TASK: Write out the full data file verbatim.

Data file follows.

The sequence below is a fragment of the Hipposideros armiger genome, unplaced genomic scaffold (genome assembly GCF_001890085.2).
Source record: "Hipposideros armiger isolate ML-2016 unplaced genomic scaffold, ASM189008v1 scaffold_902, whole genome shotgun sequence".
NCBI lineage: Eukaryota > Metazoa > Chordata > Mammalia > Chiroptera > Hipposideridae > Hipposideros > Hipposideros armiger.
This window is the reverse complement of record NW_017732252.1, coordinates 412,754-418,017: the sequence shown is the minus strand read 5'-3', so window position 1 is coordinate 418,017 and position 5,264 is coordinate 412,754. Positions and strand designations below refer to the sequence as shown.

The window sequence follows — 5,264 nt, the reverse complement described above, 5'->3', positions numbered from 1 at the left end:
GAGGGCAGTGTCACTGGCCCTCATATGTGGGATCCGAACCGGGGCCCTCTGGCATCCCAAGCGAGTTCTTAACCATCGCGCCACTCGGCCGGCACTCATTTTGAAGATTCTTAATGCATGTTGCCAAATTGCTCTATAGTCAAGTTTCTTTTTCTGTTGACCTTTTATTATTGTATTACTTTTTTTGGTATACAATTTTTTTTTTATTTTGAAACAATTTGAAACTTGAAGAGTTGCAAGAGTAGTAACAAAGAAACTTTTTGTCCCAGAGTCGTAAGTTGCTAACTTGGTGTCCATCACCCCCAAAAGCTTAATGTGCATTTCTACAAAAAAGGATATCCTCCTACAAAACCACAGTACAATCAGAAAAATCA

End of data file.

The sequence below is a fragment of the Hipposideros armiger genome, unplaced genomic scaffold (genome assembly GCF_001890085.2).
Source record: "Hipposideros armiger isolate ML-2016 unplaced genomic scaffold, ASM189008v1 scaffold_902, whole genome shotgun sequence".
NCBI lineage: Eukaryota > Metazoa > Chordata > Mammalia > Chiroptera > Hipposideridae > Hipposideros > Hipposideros armiger.
This window is the reverse complement of record NW_017732252.1, coordinates 412,754-418,017: the sequence shown is the minus strand read 5'-3', so window position 1 is coordinate 418,017 and position 5,264 is coordinate 412,754. Positions and strand designations below refer to the sequence as shown.

The window sequence follows — 5,264 nt, the reverse complement described above, 5'->3', positions numbered from 1 at the left end:
GAGGGCAGTGTCACTGGCCCTCATATGTGGGATCCGAACCGGGGCCCTCTGGCATCCCAAGCGAGTTCTTAACCATCGCGCCACTCGGCCGGCACTCATTTTGAAGATTCTTAATGCATGTTGCCAAATTGCTCTATAGTCAAGTTTCTTTTTCTGTTGACCTTTTATTATTGTATTACTTTTTTTGGTATACAATTTTTTTTTTATTTTGAAACAATTTGAAACTTGAAGAGTTGCAAGAGTAGTAACAAAGAAACTTTTTGTCCCAGAGTCGTAAGTTGCTAACTTGGTGTCCATCACCCCCAAAAGCTTAATGTGCATTTCTACAAAAAAGGATATCCTCCTACAAAACCACAGTACAATCAGAAAAATCA